Pros of Loan Forbearance:

  1. Temporary Relief: Forbearance provides immediate relief when you’re facing financial difficulties, allowing you to postpone or reduce your loan payments temporarily.
  2. No Negative Credit Impact: Loan forbearance does not have a direct impact on your credit score since it’s a temporary agreement with your lender.

Cons of Loan Forbearance:

  1. Accruing Interest: One significant drawback is that interest continues to accrue on your loan balance during forbearance. This means your overall loan amount may increase over time.
  2. Short-Term Solution: Forbearance is not a long-term solution for managing loan payments. It’s meant to provide temporary relief and should not be used as a default option.
  3. Eligibility Requirements: Depending on the type of forbearance, you may need to meet specific eligibility criteria to qualify.

What is Loan Deferment?

Loan deferment is another option for temporary relief from loan payments. Like forbearance, it allows you to postpone making payments on your loans for a specified period. However, the key difference is that, in most cases, interest does not accrue on subsidized federal student loans during the deferment period.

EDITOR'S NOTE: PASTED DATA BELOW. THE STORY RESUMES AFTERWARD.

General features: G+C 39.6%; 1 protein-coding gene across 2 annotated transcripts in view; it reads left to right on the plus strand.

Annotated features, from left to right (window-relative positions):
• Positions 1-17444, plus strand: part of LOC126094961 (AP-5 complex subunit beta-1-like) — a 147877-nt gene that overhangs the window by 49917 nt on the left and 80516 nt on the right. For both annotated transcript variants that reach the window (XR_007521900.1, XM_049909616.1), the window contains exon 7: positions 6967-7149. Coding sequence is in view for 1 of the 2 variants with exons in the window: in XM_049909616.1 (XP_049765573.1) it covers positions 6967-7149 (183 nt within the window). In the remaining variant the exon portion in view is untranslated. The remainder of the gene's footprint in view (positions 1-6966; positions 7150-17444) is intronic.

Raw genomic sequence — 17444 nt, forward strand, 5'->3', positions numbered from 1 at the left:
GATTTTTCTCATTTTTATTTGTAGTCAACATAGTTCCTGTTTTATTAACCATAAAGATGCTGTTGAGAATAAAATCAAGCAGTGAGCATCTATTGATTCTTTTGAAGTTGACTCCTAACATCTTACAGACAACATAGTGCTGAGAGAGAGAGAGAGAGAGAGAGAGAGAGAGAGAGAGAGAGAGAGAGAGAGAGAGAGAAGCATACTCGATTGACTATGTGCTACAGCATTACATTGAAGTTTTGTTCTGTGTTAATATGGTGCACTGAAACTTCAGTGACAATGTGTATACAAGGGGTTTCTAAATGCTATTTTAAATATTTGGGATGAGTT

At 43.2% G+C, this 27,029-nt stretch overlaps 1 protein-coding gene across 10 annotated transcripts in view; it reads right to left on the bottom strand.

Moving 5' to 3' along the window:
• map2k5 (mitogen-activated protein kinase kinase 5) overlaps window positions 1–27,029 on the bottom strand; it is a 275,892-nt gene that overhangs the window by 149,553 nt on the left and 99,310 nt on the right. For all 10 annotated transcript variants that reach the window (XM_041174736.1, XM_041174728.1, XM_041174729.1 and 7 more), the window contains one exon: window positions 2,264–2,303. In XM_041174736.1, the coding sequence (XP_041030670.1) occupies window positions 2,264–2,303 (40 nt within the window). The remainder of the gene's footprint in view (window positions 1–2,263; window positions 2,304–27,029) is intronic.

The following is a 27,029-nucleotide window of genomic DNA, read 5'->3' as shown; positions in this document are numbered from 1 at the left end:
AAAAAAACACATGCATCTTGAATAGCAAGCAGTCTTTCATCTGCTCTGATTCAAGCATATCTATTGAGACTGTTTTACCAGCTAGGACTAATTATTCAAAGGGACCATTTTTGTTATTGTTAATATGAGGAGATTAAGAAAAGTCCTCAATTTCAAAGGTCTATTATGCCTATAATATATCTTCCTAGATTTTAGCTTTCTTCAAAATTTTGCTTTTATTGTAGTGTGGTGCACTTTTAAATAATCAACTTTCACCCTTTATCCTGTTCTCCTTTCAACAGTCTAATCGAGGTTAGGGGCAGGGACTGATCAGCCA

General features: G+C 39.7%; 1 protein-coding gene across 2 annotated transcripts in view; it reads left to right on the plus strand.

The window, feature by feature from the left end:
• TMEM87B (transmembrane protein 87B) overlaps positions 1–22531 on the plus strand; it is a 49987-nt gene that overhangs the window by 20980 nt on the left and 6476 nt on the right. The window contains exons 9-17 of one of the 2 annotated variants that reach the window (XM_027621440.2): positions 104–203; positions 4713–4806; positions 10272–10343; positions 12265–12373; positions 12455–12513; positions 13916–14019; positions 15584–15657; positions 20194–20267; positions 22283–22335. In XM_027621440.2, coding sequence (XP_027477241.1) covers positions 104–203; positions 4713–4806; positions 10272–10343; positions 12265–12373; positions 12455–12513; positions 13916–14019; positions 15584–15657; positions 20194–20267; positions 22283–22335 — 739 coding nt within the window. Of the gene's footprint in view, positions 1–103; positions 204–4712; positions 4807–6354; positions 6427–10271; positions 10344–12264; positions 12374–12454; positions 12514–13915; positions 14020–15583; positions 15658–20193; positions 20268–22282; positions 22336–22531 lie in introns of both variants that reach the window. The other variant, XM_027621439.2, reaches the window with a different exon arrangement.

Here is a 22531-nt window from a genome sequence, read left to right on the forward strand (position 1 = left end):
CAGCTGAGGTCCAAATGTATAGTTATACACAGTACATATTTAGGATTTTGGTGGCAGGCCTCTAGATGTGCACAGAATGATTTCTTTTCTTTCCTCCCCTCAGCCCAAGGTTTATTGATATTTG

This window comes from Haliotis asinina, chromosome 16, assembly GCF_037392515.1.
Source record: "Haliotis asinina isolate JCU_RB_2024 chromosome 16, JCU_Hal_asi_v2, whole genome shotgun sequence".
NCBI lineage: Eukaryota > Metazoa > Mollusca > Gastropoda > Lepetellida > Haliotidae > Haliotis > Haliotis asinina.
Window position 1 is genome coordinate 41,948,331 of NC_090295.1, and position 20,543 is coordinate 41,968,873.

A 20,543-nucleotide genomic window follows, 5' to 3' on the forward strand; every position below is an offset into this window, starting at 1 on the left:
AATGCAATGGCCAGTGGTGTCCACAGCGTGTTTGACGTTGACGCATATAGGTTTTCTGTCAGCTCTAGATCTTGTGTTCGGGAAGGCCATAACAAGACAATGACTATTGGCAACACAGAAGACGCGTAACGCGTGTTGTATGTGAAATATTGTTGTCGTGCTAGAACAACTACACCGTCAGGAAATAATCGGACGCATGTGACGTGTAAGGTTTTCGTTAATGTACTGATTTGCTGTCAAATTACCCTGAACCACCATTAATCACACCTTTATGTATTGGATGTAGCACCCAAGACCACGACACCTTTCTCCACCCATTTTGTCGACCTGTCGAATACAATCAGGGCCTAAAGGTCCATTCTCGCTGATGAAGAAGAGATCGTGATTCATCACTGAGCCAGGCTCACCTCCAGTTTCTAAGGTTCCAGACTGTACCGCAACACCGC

Types of Loan Deferment:

  1. In-School Deferment: If you are enrolled in school at least half-time, you may be eligible for an in-school deferment on your federal student loans. During this period, you are not required to make payments, and interest typically does not accrue on subsidized loans.
  2. Economic Hardship Deferment: This type of deferment is available for federal student loans and is granted if you are experiencing financial hardship, such as unemployment, low income, or receiving government assistance.